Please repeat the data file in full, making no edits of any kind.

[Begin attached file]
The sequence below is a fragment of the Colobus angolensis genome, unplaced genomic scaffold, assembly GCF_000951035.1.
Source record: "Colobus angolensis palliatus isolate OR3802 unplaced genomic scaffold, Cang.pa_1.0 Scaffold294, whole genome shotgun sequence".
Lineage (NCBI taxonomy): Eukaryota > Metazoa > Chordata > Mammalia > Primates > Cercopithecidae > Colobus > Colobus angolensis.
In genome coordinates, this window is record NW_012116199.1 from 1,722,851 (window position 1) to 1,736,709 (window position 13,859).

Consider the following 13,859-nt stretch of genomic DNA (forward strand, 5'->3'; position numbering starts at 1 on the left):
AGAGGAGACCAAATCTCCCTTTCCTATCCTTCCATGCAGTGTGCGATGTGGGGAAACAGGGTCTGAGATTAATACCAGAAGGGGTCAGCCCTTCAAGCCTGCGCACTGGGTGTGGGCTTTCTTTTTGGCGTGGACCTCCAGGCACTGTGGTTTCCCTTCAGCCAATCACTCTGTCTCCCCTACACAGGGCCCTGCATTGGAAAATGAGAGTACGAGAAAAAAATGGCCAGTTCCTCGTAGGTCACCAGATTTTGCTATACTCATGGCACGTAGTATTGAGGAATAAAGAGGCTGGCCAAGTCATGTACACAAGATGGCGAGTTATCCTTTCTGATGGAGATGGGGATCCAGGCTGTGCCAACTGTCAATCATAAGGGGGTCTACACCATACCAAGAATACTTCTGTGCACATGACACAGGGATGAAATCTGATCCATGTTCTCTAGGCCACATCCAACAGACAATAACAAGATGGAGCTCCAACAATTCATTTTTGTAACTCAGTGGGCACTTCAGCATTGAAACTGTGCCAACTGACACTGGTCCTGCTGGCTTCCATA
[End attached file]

The sequence below is a fragment of the Colobus angolensis genome, unplaced genomic scaffold, assembly GCF_000951035.1.
Source record: "Colobus angolensis palliatus isolate OR3802 unplaced genomic scaffold, Cang.pa_1.0 Scaffold294, whole genome shotgun sequence".
Lineage (NCBI taxonomy): Eukaryota > Metazoa > Chordata > Mammalia > Primates > Cercopithecidae > Colobus > Colobus angolensis.
In genome coordinates, this window is record NW_012116199.1 from 1,722,851 (window position 1) to 1,736,709 (window position 13,859).

Consider the following 13,859-nt stretch of genomic DNA (forward strand, 5'->3'; position numbering starts at 1 on the left):
AGAGGAGACCAAATCTCCCTTTCCTATCCTTCCATGCAGTGTGCGATGTGGGGAAACAGGGTCTGAGATTAATACCAGAAGGGGTCAGCCCTTCAAGCCTGCGCACTGGGTGTGGGCTTTCTTTTTGGCGTGGACCTCCAGGCACTGTGGTTTCCCTTCAGCCAATCACTCTGTCTCCCCTACACAGGGCCCTGCATTGGAAAATGAGAGTACGAGAAAAAAATGGCCAGTTCCTCGTAGGTCACCAGATTTTGCTATACTCATGGCACGTAGTATTGAGGAATAAAGAGGCTGGCCAAGTCATGTACACAAGATGGCGAGTTATCCTTTCTGATGGAGATGGGGATCCAGGCTGTGCCAACTGTCAATCATAAGGGGGTCTACACCATACCAAGAATACTTCTGTGCACATGACACAGGGATGAAATCTGATCCATGTTCTCTAGGCCACATCCAACAGACAATAACAAGATGGAGCTCCAACAATTCATTTTTGTAACTCAGTGGGCACTTCAGCATTGAAACTGTGCCAACTGACACTGGTCCTGCTGGCTTCCATA